'Doomsday Clock' stays at two mins to midnight

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How close is human civilization to destroying the planet? The symbolic Doomsday Clock is still two minutes to midnight, as close as it has ever been, said the Bulletin of the Atomic Scientists on Thursday.

The clock did not budge from last year, but that "should not be taken as a sign of stability," said Rachel Bronson, president and CEO of the group of scholars and international experts in security, nuclear, environmental and science fields.

The risk of nuclear war, the rising pace of climate change, and mounting information wars and fake news are all key concerns in what Bronson called "The New Abnormal" on Earth today.

Robert Rosner, professor in astronomy and astrophysics at the University of Chicago, described this as "the disturbing reality in which things are not getting better."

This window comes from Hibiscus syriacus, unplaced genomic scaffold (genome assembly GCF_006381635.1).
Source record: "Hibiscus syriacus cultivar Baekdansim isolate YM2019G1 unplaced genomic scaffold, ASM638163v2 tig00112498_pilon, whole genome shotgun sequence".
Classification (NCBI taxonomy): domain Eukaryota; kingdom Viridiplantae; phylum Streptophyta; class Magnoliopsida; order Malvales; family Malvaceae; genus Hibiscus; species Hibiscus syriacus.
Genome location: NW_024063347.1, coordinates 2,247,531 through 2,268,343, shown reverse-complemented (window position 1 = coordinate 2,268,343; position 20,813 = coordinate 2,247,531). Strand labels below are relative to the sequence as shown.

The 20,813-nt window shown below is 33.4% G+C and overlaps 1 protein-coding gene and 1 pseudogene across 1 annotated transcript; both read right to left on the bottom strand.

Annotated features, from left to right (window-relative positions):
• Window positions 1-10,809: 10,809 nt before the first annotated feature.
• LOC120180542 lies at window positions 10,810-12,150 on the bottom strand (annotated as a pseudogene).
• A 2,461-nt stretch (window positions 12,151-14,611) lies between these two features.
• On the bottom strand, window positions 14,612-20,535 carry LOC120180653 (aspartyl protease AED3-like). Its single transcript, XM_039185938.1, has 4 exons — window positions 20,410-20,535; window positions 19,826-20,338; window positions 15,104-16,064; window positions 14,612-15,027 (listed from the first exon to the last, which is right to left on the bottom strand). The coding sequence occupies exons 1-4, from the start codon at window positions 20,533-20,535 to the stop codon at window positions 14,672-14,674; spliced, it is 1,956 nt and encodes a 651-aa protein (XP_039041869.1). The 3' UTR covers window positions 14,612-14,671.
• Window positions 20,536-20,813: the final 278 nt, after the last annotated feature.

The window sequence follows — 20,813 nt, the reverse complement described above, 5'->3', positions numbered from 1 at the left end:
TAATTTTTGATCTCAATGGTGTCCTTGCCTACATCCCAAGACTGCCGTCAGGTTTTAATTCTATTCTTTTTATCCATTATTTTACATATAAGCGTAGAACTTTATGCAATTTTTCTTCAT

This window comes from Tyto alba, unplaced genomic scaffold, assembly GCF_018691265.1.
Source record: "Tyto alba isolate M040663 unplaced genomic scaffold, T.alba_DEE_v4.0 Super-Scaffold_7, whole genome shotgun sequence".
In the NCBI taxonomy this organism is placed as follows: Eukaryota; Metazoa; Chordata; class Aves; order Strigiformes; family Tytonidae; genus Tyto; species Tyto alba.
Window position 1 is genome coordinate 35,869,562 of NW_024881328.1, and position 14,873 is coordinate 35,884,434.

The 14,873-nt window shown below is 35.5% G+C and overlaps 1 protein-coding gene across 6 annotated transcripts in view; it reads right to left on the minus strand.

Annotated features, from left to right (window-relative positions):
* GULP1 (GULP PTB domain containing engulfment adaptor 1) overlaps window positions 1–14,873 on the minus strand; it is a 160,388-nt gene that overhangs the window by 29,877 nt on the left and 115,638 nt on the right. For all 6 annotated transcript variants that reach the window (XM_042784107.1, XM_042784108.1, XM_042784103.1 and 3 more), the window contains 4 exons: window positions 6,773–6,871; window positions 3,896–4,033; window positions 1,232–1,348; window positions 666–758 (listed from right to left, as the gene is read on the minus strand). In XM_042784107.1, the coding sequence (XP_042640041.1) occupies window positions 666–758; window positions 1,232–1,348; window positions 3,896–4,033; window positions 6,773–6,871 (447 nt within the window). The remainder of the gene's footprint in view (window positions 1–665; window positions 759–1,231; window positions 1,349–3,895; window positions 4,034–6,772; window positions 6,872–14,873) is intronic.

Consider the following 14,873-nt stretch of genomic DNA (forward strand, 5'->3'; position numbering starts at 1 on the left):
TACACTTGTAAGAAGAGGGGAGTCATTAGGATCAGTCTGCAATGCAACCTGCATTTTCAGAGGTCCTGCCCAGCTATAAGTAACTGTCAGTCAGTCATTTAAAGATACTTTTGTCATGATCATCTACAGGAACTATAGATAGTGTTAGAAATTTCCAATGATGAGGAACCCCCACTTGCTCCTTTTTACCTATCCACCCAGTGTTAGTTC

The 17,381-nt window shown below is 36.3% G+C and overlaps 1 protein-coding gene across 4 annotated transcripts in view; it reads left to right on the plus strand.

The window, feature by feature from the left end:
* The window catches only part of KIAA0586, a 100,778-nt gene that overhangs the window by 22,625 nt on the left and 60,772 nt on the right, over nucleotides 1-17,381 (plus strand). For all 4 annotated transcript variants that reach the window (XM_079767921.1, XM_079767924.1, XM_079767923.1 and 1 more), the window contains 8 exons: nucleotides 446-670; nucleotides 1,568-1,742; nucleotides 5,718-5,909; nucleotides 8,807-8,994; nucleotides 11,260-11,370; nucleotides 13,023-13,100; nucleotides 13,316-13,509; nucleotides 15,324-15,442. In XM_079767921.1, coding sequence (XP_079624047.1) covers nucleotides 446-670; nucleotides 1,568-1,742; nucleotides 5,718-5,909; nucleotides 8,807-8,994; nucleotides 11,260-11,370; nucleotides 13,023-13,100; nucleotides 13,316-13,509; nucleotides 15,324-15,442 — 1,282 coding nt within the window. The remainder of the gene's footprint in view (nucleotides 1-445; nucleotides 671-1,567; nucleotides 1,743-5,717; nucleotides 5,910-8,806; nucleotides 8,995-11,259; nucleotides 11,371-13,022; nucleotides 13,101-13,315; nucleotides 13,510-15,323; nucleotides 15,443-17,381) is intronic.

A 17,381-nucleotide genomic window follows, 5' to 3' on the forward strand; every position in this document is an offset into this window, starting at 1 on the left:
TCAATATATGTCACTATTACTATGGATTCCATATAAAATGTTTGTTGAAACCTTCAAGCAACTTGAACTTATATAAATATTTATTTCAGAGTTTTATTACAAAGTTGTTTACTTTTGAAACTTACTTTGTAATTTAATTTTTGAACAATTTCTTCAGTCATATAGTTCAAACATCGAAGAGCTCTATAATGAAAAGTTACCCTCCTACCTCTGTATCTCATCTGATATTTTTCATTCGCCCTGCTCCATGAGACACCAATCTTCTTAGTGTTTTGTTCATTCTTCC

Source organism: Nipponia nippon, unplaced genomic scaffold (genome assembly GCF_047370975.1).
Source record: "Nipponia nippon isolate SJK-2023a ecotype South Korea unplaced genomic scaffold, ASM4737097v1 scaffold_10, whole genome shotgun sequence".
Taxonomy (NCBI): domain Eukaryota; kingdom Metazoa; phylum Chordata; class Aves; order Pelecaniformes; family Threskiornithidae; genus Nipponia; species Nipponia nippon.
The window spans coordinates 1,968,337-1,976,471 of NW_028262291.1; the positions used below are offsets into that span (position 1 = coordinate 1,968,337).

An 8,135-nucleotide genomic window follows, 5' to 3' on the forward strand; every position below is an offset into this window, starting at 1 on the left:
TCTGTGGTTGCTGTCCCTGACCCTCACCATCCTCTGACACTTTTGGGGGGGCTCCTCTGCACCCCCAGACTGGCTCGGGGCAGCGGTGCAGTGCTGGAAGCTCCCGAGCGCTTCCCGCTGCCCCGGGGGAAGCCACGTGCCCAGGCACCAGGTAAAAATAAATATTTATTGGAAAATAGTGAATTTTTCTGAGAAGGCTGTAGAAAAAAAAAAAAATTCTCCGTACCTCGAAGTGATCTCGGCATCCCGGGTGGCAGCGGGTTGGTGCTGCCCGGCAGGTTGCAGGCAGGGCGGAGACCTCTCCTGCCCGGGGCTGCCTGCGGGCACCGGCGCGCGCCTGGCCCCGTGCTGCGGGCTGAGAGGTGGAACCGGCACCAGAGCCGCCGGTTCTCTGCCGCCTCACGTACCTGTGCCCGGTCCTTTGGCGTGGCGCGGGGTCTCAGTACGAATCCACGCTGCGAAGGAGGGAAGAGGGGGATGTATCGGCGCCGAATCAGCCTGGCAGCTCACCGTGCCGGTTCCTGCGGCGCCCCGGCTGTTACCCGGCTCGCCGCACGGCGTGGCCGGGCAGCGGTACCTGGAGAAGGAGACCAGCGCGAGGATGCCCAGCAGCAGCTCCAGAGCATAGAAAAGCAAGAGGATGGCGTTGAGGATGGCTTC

"The fact that the Doomsday Clock's hands did not move is bad news indeed," he said at a press conference in the US capital.

The Doomsday Clock was created in 1947. Its time has changed 20 times since then, ranging from two minutes to midnight in 1953—and again in 2018—to 17 minutes before midnight in 1991.

Last year it moved from two-and-a-half minutes before minutes to two minutes, as near as it has ever been to the hour of the apocalypse, largely based on concerns over the possibility of nuclear war with North Korea and "unpredictability" from US President Donald Trump.

© 2019 AFP

Citation: 'Doomsday Clock' stays at two mins to midnight (2019, January 24) retrieved 7 June 2023 from https://phys.org/news/2019-01-doomsday-clock-mins-midnight.html
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